One of the outcomes of the early phases of the pandemic with regard to commercial leasing was that landlords were, in general, willing to negotiate with tenants and to make lease modifications, including deferring rent obligations, in order to retain tenants and relieve some of the economic pressure governmental regulation had placed on their tenants. It remains to be seen whether that same goodwill will continue during the next phase of the pandemic, especially if no direct relief is extended to landlords. Additionally, regardless of the question of their willingness, landlords that may be inclined to work with the tenants on renegotiating lease provisions could be hamstrung by covenants owed to their lenders to not modify leases without that lender’s consent.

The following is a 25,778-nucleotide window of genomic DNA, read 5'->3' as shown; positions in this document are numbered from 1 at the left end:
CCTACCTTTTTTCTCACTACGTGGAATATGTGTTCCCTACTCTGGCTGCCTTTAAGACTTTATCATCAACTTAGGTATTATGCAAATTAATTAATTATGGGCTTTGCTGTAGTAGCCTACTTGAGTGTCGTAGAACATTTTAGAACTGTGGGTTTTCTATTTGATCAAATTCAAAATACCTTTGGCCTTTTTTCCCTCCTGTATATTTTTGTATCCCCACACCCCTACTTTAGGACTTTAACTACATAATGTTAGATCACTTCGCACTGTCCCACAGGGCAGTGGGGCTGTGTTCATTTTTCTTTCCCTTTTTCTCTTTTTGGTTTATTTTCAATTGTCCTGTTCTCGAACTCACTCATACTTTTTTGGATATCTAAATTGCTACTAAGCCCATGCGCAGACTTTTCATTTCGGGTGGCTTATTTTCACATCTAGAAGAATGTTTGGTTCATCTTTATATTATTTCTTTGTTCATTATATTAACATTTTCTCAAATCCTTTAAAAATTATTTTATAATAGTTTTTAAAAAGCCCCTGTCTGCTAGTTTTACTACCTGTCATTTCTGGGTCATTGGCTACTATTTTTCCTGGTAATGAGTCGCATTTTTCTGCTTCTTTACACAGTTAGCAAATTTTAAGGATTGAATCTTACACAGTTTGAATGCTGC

Tenants may be able to improve the likelihood of successful lease renegotiations if they come to the table prepared to make reasonable and creative concessions. As the tenant will likely be negotiating for a temporary reduction in base rent, the tenant will need to generally give long-term value in exchange for short-term survival.